Updated county ‘junk’ ordinance to go into effect June 20

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Hamilton County Commissioners are looking to clean up some areas after they updated the county’s “junk ordinance” during last month’s meeting.

The new ordinance specifically prohibits the accumulation of inoperable vehicles and “junk” on private property. Junk, as defined by the ordinance, refers to discarded, abandoned or cast-off materials, including scap metals, broken glass, building materials, auto parts, furniture and mattresses and appliances, among other items. The change goes into effect June 20.

“It is in the best interest of the health, safety and welfare of the citizens of Hamilton County to prohibit the accumulation of junk,” said Steve Dillinger, president of the Hamilton County Commissioners. “Not only are these yards unsightly, but they also reduce the property value of those living nearby. Some even create fire hazards, pollute surface water and attract rodents.”

With regard to inoperable vehicles, the ordinance expands the definition, referring also to disassembled, unlicensed, junked or wrecked vehicles. The ordinance states that the items will not be allowed to remain on property for more than 15 days. There are exceptions for properties legally zoned as auto sales or repair businesses.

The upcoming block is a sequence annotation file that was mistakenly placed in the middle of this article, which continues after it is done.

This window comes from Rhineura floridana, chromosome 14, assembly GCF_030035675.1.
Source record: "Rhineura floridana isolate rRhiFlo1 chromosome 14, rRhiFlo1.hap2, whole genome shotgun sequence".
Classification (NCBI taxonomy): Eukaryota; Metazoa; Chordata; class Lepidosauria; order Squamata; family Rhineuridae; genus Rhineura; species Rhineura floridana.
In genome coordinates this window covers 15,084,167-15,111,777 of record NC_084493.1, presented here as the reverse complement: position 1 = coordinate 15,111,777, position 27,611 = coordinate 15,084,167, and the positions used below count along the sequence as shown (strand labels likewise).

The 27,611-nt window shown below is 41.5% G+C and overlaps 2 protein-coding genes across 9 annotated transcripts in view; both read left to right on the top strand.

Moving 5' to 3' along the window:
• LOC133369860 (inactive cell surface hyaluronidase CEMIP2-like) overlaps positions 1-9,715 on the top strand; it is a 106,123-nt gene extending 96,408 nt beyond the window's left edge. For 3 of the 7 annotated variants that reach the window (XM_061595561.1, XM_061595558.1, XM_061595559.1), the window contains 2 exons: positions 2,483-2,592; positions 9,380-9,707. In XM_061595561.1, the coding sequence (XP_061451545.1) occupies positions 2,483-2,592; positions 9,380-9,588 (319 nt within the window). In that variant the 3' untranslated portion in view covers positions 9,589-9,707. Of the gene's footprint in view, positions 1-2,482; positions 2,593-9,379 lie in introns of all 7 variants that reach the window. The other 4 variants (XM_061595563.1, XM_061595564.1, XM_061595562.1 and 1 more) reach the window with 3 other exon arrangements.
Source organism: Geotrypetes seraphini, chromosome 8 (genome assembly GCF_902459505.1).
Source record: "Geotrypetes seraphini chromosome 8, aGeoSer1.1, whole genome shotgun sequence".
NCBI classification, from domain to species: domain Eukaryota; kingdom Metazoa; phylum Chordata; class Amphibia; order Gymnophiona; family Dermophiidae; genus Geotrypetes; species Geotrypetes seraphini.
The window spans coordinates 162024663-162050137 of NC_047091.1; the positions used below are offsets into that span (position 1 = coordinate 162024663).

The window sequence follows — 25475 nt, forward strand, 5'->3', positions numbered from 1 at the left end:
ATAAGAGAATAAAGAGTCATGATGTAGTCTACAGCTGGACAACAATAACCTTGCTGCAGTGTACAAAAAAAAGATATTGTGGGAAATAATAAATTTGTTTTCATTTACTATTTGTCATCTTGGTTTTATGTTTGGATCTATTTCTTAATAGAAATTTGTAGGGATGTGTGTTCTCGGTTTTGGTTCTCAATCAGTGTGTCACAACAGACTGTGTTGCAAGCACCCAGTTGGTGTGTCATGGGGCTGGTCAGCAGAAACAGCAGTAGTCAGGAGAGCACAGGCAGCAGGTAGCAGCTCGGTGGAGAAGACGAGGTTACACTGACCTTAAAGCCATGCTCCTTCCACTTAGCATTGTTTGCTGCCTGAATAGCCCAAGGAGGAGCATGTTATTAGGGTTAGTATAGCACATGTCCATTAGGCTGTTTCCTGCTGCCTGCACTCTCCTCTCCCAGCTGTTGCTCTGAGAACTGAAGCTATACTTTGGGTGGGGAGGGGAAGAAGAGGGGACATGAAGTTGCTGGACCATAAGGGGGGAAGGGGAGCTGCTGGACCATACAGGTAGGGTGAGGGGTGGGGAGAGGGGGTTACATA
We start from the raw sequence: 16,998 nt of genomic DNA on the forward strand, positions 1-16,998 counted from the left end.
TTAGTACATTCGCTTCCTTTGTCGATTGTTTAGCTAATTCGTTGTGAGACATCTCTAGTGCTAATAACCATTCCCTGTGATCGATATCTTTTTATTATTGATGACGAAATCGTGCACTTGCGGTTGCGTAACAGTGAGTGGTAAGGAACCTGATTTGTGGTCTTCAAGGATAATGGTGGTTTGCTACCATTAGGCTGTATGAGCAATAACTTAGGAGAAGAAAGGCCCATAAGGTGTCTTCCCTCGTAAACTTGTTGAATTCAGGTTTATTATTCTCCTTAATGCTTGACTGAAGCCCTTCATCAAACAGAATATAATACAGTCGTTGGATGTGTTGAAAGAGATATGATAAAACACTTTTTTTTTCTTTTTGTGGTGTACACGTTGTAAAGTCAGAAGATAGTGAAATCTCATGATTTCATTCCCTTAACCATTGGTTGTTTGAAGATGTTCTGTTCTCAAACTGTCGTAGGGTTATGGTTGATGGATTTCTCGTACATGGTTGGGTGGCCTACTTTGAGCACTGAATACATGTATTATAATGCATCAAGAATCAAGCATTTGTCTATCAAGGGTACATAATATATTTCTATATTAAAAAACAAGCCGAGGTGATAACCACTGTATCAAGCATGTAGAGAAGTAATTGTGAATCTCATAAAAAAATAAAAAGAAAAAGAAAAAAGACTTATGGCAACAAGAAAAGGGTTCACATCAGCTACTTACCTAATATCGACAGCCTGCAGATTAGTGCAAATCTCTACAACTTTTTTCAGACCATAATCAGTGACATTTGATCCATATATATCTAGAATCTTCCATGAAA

“This ordinance also addresses excessive numbers of vehicles, operating or not,” Dillinger said. “You are no longer allowed to park more vehicles outside your garage than the number of bedrooms, as shown on your county property record card for the residential lot, plus one. So, if you have a four-bedroom home, you should not have more than five cars parked outside your garage at any time.”

Violaters will be subject to fines. Once notified of a violation, by either the Hamilton County Sheriff’s Office or the director of the Hamilton County Planning Dept., the homeowner will be given up to 60 days to rectify the problem. If the property is not brought into compliance, the homeowner can be fined up to $2,500 for the first offense and up to $7,500 for future violations. If the property continues to be a problem, the county may forcibly remove any or all materials that are in violation and assess the costs of the removal to the landowner.

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